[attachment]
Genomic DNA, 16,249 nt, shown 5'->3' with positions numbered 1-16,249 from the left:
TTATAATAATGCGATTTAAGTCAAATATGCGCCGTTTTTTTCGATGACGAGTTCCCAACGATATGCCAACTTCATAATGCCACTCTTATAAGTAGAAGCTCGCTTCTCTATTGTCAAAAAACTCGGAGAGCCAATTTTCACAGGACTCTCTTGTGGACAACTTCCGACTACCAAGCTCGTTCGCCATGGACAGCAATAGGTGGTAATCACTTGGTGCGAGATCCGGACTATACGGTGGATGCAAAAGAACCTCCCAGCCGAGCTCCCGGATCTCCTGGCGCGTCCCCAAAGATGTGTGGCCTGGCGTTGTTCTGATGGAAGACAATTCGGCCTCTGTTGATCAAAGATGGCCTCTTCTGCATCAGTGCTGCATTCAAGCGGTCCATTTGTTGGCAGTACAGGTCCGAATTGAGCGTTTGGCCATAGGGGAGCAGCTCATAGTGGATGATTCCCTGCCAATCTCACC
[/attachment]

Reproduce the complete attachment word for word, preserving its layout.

Genomic DNA, 16,249 nt, shown 5'->3' with positions numbered 1-16,249 from the left:
TTATAATAATGCGATTTAAGTCAAATATGCGCCGTTTTTTTCGATGACGAGTTCCCAACGATATGCCAACTTCATAATGCCACTCTTATAAGTAGAAGCTCGCTTCTCTATTGTCAAAAAACTCGGAGAGCCAATTTTCACAGGACTCTCTTGTGGACAACTTCCGACTACCAAGCTCGTTCGCCATGGACAGCAATAGGTGGTAATCACTTGGTGCGAGATCCGGACTATACGGTGGATGCAAAAGAACCTCCCAGCCGAGCTCCCGGATCTCCTGGCGCGTCCCCAAAGATGTGTGGCCTGGCGTTGTTCTGATGGAAGACAATTCGGCCTCTGTTGATCAAAGATGGCCTCTTCTGCATCAGTGCTGCATTCAAGCGGTCCATTTGTTGGCAGTACAGGTCCGAATTGAGCGTTTGGCCATAGGGGAGCAGCTCATAGTGGATGATTCCCTGCCAATCTCACC